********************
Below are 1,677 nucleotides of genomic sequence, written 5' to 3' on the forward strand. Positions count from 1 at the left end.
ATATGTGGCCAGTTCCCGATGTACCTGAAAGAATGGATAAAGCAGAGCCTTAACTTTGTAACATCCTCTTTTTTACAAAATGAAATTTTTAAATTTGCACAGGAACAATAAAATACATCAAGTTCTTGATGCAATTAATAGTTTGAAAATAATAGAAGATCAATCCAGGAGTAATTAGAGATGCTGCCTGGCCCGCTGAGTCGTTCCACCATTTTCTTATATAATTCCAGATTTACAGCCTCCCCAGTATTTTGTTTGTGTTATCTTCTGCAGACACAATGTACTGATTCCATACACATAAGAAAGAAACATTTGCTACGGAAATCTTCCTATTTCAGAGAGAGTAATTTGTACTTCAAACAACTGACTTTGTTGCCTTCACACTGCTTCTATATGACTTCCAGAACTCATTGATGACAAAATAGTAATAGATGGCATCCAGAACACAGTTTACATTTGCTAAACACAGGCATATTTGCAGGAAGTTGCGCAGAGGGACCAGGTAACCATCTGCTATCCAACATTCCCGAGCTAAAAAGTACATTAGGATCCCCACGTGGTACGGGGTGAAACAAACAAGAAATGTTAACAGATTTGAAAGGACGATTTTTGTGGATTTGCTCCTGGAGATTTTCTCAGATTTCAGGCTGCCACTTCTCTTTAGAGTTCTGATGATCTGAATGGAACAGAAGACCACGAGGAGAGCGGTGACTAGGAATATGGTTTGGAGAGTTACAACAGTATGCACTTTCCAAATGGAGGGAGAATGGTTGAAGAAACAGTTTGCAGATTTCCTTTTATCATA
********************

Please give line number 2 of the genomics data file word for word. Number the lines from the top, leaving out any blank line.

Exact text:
ATATGTGGCCAGTTCCCGATGTACCTGAAAGAATGGATAAAGCAGAGCCTTAACTTTGTAACATCCTCTTTTTTACAAAATGAAATTTTTAAATTTGCACAGGAACAATAAAATACATCAAGTTCTTGATGCAATTAATAGTTTGAAAATAATAGAAGATCAATCCAGGAGTAATTAGAGATGCTGCCTGGCCCGCTGAGTCGTTCCACCATTTTCTTATATAATTCCAGATTTACAGCCTCCCCAGTATTTTGTTTGTGTTATCTTCTGCAGACACAATGTACTGATTCCATACACATAAGAAAGAAACATTTGCTACGGAAATCTTCCTATTTCAGAGAGAGTAATTTGTACTTCAAACAACTGACTTTGTTGCCTTCACACTGCTTCTATATGACTTCCAGAACTCATTGATGACAAAATAGTAATAGATGGCATCCAGAACACAGTTTACATTTGCTAAACACAGGCATATTTGCAGGAAGTTGCGCAGAGGGACCAGGTAACCATCTGCTATCCAACATTCCCGAGCTAAAAAGTACATTAGGATCCCCACGTGGTACGGGGTGAAACAAACAAGAAATGTTAACAGATTTGAAAGGACGATTTTTGTGGATTTGCTCCTGGAGATTTTCTCAGATTTCAGGCTGCCACTTCTCTTTAGAGTTCTGATGATCTGAATGGAACAGAAGACCACGAGGAGAGCGGTGACTAGGAATATGGTTTGGAGAGTTACAACAGTATGCACTTTCCAAATGGAGGGAGAATGGTTGAAGAAACAGTTTGCAGATTTCCTTTTATCATA